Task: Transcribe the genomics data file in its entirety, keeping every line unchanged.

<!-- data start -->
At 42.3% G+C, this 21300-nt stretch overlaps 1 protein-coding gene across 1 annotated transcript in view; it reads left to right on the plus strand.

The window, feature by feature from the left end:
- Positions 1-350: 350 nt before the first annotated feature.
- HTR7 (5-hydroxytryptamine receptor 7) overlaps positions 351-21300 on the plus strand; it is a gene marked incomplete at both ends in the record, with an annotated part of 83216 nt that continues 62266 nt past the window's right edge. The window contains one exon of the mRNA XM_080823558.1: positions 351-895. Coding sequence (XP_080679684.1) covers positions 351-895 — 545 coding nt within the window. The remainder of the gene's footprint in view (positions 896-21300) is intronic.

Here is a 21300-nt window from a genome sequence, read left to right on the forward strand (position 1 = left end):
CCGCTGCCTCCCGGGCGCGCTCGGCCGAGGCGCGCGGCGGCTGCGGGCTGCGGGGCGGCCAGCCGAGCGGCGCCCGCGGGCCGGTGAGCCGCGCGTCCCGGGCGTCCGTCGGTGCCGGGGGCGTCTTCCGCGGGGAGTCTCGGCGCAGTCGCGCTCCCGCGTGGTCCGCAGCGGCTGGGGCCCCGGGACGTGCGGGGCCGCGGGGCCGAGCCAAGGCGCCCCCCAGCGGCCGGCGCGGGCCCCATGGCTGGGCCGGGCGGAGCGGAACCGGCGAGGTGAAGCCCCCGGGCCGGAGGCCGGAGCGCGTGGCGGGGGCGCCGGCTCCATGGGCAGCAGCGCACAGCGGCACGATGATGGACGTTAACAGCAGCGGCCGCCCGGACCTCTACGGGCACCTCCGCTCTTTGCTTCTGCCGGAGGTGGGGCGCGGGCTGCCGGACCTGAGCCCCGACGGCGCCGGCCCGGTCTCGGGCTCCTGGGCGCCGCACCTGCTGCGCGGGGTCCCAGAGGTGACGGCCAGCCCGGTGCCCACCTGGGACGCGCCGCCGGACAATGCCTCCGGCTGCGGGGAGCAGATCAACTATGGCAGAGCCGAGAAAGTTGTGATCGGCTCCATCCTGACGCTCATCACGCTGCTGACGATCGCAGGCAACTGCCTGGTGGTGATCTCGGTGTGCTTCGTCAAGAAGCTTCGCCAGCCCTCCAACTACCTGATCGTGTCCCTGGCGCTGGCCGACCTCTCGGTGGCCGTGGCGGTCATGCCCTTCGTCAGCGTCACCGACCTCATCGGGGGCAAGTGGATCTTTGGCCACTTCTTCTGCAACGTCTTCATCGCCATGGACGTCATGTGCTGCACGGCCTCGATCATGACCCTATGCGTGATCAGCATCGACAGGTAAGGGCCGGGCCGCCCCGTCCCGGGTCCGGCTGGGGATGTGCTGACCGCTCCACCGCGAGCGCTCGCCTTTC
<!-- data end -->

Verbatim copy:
At 42.3% G+C, this 21300-nt stretch overlaps 1 protein-coding gene across 1 annotated transcript in view; it reads left to right on the plus strand.

The window, feature by feature from the left end:
- Positions 1-350: 350 nt before the first annotated feature.
- HTR7 (5-hydroxytryptamine receptor 7) overlaps positions 351-21300 on the plus strand; it is a gene marked incomplete at both ends in the record, with an annotated part of 83216 nt that continues 62266 nt past the window's right edge. The window contains one exon of the mRNA XM_080823558.1: positions 351-895. Coding sequence (XP_080679684.1) covers positions 351-895 — 545 coding nt within the window. The remainder of the gene's footprint in view (positions 896-21300) is intronic.

Here is a 21300-nt window from a genome sequence, read left to right on the forward strand (position 1 = left end):
CCGCTGCCTCCCGGGCGCGCTCGGCCGAGGCGCGCGGCGGCTGCGGGCTGCGGGGCGGCCAGCCGAGCGGCGCCCGCGGGCCGGTGAGCCGCGCGTCCCGGGCGTCCGTCGGTGCCGGGGGCGTCTTCCGCGGGGAGTCTCGGCGCAGTCGCGCTCCCGCGTGGTCCGCAGCGGCTGGGGCCCCGGGACGTGCGGGGCCGCGGGGCCGAGCCAAGGCGCCCCCCAGCGGCCGGCGCGGGCCCCATGGCTGGGCCGGGCGGAGCGGAACCGGCGAGGTGAAGCCCCCGGGCCGGAGGCCGGAGCGCGTGGCGGGGGCGCCGGCTCCATGGGCAGCAGCGCACAGCGGCACGATGATGGACGTTAACAGCAGCGGCCGCCCGGACCTCTACGGGCACCTCCGCTCTTTGCTTCTGCCGGAGGTGGGGCGCGGGCTGCCGGACCTGAGCCCCGACGGCGCCGGCCCGGTCTCGGGCTCCTGGGCGCCGCACCTGCTGCGCGGGGTCCCAGAGGTGACGGCCAGCCCGGTGCCCACCTGGGACGCGCCGCCGGACAATGCCTCCGGCTGCGGGGAGCAGATCAACTATGGCAGAGCCGAGAAAGTTGTGATCGGCTCCATCCTGACGCTCATCACGCTGCTGACGATCGCAGGCAACTGCCTGGTGGTGATCTCGGTGTGCTTCGTCAAGAAGCTTCGCCAGCCCTCCAACTACCTGATCGTGTCCCTGGCGCTGGCCGACCTCTCGGTGGCCGTGGCGGTCATGCCCTTCGTCAGCGTCACCGACCTCATCGGGGGCAAGTGGATCTTTGGCCACTTCTTCTGCAACGTCTTCATCGCCATGGACGTCATGTGCTGCACGGCCTCGATCATGACCCTATGCGTGATCAGCATCGACAGGTAAGGGCCGGGCCGCCCCGTCCCGGGTCCGGCTGGGGATGTGCTGACCGCTCCACCGCGAGCGCTCGCCTTTC